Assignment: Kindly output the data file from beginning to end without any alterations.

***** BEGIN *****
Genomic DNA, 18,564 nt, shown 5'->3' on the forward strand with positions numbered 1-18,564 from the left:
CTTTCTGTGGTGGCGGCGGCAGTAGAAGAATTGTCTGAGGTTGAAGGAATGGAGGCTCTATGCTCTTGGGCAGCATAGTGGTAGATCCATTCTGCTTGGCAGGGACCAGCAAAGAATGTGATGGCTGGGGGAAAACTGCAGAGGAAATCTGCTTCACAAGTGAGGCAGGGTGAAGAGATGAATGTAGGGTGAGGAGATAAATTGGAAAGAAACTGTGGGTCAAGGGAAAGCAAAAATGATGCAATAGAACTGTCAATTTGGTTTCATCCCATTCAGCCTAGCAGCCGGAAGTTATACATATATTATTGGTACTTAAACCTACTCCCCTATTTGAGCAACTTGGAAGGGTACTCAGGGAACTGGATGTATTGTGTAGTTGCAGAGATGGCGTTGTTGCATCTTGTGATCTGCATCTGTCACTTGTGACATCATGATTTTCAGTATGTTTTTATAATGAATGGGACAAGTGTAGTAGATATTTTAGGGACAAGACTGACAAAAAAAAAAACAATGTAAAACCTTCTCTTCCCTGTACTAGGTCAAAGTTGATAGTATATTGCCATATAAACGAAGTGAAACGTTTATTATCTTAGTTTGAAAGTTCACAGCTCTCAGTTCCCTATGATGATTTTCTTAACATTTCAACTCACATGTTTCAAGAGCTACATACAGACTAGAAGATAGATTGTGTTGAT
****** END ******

Genomic DNA, 18,564 nt, shown 5'->3' on the forward strand with positions numbered 1-18,564 from the left:
CTTTCTGTGGTGGCGGCGGCAGTAGAAGAATTGTCTGAGGTTGAAGGAATGGAGGCTCTATGCTCTTGGGCAGCATAGTGGTAGATCCATTCTGCTTGGCAGGGACCAGCAAAGAATGTGATGGCTGGGGGAAAACTGCAGAGGAAATCTGCTTCACAAGTGAGGCAGGGTGAAGAGATGAATGTAGGGTGAGGAGATAAATTGGAAAGAAACTGTGGGTCAAGGGAAAGCAAAAATGATGCAATAGAACTGTCAATTTGGTTTCATCCCATTCAGCCTAGCAGCCGGAAGTTATACATATATTATTGGTACTTAAACCTACTCCCCTATTTGAGCAACTTGGAAGGGTACTCAGGGAACTGGATGTATTGTGTAGTTGCAGAGATGGCGTTGTTGCATCTTGTGATCTGCATCTGTCACTTGTGACATCATGATTTTCAGTATGTTTTTATAATGAATGGGACAAGTGTAGTAGATATTTTAGGGACAAGACTGACAAAAAAAAAAACAATGTAAAACCTTCTCTTCCCTGTACTAGGTCAAAGTTGATAGTATATTGCCATATAAACGAAGTGAAACGTTTATTATCTTAGTTTGAAAGTTCACAGCTCTCAGTTCCCTATGATGATTTTCTTAACATTTCAACTCACATGTTTCAAGAGCTACATACAGACTAGAAGATAGATTGTGTTGAT